While defense formed the foundation of Payton's identity, he eventually surged into stardom at both ends. Over the decade's final five seasons, he averaged 20.4 points on 47.4 percent shooting and 7.7 assists. He made six All-NBA appearances in the '90s, including first-team honors in 1997-98.
He might've been the most talented player at the position during the decade. His impact was just as incredible, as the Sonics surged to prominence under his watch. In 1995-96, the Chicago Bulls lost just 13 times all season, including the playoffs, and three of those defeats came against Seattle.
Payton could make a strong case for the first team, but he wasn't quite as dominant for quite as long as the two guards who made the cut.
Guard: Clyde Drexler
While Father Time would catch Drexler before the decade ended, he bounced into it like he had a pair of moon boots on his feet. He was gliding as effortlessly as ever and piling up production by the busload.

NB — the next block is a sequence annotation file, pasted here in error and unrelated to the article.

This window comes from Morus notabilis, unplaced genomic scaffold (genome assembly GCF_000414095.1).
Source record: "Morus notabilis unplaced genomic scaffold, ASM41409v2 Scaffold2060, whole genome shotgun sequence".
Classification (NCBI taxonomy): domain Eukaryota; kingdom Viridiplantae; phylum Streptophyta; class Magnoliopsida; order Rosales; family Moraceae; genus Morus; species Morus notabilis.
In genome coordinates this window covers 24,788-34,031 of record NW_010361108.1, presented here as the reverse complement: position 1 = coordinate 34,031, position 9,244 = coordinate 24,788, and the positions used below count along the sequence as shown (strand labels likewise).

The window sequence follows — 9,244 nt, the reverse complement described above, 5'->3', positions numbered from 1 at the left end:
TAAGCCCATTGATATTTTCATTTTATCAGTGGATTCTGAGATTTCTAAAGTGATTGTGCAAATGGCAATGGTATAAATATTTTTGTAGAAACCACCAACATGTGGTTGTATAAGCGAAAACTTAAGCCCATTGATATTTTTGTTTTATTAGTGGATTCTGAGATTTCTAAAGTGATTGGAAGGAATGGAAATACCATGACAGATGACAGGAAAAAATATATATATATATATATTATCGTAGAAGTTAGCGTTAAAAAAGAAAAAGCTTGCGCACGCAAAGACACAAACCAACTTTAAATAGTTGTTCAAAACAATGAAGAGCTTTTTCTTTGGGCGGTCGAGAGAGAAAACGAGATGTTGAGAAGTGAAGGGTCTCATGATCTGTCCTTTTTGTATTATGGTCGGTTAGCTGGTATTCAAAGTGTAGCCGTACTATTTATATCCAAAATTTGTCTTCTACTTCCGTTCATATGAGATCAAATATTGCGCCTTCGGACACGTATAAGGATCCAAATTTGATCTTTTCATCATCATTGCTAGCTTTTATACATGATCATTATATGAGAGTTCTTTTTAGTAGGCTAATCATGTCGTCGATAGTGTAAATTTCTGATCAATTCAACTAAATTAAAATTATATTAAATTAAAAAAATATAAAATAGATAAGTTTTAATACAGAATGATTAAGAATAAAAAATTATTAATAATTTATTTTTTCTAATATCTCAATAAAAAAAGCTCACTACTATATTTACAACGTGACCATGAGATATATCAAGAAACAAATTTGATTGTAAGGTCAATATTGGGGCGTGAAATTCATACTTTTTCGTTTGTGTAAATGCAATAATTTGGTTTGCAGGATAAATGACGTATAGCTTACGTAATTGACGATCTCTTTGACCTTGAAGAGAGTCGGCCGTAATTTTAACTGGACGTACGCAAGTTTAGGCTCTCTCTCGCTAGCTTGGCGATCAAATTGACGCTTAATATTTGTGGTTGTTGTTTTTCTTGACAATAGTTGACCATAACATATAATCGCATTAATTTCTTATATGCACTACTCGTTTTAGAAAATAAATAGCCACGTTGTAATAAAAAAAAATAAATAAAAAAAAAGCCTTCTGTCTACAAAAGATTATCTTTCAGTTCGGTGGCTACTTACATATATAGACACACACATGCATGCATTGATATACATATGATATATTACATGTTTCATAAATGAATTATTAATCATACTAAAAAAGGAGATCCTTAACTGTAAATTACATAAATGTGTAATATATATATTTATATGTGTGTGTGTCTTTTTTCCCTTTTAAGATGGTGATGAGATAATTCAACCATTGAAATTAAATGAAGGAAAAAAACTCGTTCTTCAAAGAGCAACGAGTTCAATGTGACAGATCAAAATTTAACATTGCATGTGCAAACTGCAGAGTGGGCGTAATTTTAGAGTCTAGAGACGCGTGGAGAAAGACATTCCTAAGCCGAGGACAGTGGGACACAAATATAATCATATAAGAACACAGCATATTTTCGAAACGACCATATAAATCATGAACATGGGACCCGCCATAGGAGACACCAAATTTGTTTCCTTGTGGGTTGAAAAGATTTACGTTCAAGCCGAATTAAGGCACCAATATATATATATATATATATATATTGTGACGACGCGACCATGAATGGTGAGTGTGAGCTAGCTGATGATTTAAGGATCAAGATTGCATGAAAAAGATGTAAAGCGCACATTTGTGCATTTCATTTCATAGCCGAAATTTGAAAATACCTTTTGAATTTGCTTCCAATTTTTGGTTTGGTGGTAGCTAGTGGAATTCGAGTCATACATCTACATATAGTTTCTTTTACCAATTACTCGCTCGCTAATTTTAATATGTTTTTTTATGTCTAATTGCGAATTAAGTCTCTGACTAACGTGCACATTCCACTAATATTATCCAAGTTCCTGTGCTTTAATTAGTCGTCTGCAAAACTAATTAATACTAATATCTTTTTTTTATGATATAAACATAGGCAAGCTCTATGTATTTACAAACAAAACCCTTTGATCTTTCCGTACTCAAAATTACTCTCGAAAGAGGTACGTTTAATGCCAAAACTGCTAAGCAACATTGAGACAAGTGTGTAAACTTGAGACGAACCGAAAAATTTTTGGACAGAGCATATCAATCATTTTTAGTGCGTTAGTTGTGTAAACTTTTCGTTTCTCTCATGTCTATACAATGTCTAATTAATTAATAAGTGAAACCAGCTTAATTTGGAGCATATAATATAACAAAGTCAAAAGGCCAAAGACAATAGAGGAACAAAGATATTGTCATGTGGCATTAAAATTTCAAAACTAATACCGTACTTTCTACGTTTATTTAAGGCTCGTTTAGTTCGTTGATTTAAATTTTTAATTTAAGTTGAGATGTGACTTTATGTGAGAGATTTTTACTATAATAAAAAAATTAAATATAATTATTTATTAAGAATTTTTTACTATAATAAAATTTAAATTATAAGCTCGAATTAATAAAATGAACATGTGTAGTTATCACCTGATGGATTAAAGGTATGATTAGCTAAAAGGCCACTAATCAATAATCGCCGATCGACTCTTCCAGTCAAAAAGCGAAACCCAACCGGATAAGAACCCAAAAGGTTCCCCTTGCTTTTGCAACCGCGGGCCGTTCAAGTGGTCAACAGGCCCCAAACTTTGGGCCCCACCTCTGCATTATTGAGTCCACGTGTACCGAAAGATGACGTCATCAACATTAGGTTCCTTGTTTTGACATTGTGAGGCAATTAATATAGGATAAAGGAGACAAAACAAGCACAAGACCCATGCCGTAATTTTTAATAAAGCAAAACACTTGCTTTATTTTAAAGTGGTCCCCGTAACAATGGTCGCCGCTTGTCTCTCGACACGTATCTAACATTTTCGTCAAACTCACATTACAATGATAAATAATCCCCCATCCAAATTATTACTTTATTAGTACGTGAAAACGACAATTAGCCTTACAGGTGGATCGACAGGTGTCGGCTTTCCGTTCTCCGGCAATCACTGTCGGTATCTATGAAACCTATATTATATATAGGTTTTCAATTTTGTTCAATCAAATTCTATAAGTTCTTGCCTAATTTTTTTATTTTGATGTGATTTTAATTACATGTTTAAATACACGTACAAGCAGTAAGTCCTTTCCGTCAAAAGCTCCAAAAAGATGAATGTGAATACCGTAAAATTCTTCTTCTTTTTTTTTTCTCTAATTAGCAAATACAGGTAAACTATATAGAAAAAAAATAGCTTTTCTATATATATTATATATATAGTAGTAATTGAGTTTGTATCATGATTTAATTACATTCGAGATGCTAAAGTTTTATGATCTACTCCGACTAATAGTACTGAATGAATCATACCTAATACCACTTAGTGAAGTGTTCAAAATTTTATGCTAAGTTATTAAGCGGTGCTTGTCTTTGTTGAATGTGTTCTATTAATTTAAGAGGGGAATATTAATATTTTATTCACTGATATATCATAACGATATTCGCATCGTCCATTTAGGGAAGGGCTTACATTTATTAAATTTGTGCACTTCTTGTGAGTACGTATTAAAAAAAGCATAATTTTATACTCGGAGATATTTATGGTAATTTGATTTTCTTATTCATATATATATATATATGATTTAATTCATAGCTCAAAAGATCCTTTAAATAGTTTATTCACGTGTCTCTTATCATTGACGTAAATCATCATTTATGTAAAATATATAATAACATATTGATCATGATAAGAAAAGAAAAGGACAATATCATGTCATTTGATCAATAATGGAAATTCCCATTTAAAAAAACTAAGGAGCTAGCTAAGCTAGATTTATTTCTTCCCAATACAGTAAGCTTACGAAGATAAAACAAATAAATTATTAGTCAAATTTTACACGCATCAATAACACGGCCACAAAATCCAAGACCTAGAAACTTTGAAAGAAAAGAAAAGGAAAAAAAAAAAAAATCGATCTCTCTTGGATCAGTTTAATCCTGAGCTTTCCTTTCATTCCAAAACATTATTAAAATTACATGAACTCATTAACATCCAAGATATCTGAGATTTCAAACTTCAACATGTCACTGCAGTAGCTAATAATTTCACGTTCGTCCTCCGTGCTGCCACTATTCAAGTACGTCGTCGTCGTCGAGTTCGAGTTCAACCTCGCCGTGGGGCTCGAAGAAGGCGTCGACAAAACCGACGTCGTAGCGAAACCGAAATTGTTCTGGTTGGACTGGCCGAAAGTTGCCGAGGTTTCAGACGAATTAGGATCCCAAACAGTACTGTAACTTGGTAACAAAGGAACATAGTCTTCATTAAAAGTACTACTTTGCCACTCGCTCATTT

Drexler played 608 regular-season games during the '90s—most of them during his 30s—and used them to deliver per-night contributions of 20.9 points, 6.4 rebounds and 5.7 assists.
He had size, handles, flashy footwork and an outside shot that was there when he needed it. Although he fell short of a title in Portland, he pushed the Blazers to a pair of Finals berths. A midseason move to Houston at the 1994-95 deadline finally put a championship ring on his finger, and he finished first or second on the Rockets in points, assists, rebounds and steals during that playoff run.
If he didn't peak at the same time as Michael Jordan, Drexler's career might be received differently. But even as it stands, he was one of the decade's greats as a seven-time All-Star, four-time All-NBA selection (once on the first team) and the silver medalist in the 1991-92 MVP race.
Forward: Grant Hill
This might be the most contested spot of all. Kemp came close to claiming it. Dominique Wilkins, Dennis Rodman, Chris Mullin and Tim Duncan can all make their own arguments. Hill's case is compelling, but it's far from airtight, since he didn't come on the scene until the decade was already half-finished.
Once he arrived, though, he made a splash like few others in history. While he shared the Rookie of the Year honors with Jason Kidd, Hill's buzz was on a different level. His Pistons jersey was seen on courts from coast to coast. His All-Star support was almost Beatles-like. He paced everyone in votes as a rookie in 1994-95 and then did the same in 1995-96, Michael Jordan's first full season back from his baseball break.